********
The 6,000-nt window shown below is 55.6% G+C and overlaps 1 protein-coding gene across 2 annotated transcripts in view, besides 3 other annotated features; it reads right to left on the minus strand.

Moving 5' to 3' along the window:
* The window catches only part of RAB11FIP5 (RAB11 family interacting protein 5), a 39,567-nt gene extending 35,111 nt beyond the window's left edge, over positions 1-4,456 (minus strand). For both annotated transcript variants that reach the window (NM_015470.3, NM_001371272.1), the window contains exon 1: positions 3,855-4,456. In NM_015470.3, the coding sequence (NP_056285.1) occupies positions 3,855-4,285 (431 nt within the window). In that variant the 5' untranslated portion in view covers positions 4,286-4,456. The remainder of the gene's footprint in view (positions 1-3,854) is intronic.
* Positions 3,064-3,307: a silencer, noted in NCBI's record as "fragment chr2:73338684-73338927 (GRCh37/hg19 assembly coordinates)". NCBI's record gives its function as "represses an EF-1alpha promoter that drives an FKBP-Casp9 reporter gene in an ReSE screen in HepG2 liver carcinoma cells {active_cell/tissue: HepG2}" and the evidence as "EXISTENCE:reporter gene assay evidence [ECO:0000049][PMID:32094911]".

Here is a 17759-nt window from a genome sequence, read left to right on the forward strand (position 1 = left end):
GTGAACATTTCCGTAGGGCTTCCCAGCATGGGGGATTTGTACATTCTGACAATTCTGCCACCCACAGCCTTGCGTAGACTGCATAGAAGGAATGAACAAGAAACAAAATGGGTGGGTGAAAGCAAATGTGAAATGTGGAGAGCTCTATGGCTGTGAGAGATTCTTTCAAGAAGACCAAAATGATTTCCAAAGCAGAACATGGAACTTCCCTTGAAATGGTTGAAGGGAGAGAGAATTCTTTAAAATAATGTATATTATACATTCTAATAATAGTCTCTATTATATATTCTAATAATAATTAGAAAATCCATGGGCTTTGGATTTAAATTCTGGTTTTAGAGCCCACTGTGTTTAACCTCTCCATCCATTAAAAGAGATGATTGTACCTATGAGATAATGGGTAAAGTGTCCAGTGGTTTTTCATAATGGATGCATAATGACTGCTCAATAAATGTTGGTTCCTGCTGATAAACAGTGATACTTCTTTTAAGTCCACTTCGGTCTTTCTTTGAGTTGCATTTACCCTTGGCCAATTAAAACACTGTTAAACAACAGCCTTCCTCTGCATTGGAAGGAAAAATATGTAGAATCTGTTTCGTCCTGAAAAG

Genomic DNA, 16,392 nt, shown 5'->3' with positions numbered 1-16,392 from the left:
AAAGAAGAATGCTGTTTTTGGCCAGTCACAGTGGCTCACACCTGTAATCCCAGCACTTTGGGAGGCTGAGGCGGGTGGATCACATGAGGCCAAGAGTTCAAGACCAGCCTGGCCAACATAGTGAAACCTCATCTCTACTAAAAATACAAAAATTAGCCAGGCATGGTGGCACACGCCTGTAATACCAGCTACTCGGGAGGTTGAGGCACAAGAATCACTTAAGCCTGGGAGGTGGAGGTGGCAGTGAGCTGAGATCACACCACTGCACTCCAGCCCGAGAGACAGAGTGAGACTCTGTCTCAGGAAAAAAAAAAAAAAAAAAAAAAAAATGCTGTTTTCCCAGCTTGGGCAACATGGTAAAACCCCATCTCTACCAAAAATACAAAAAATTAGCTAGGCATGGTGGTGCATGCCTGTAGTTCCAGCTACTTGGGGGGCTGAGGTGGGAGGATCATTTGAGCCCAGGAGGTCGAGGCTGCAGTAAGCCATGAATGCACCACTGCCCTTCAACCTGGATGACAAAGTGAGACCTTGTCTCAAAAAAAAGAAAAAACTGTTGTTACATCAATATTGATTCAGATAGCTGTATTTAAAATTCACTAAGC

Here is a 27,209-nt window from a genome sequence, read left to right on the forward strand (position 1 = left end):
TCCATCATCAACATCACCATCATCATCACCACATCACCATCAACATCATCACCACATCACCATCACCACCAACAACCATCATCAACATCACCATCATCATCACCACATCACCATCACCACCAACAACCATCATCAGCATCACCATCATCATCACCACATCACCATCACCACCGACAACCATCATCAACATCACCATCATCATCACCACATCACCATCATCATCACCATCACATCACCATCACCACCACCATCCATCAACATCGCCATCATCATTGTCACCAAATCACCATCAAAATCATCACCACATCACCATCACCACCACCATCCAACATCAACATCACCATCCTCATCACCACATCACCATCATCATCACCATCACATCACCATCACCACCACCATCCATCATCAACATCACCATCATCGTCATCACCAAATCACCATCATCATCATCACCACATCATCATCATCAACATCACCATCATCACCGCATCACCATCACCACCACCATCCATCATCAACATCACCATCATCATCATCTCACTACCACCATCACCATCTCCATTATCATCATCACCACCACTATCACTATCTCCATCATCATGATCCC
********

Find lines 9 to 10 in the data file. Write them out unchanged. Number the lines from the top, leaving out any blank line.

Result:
Here is a 27,209-nt window from a genome sequence, read left to right on the forward strand (position 1 = left end):
TCCATCATCAACATCACCATCATCATCACCACATCACCATCAACATCATCACCACATCACCATCACCACCAACAACCATCATCAACATCACCATCATCATCACCACATCACCATCACCACCAACAACCATCATCAGCATCACCATCATCATCACCACATCACCATCACCACCGACAACCATCATCAACATCACCATCATCATCACCACATCACCATCATCATCACCATCACATCACCATCACCACCACCATCCATCAACATCGCCATCATCATTGTCACCAAATCACCATCAAAATCATCACCACATCACCATCACCACCACCATCCAACATCAACATCACCATCCTCATCACCACATCACCATCATCATCACCATCACATCACCATCACCACCACCATCCATCATCAACATCACCATCATCGTCATCACCAAATCACCATCATCATCATCACCACATCATCATCATCAACATCACCATCATCACCGCATCACCATCACCACCACCATCCATCATCAACATCACCATCATCATCATCTCACTACCACCATCACCATCTCCATTATCATCATCACCACCACTATCACTATCTCCATCATCATGATCCC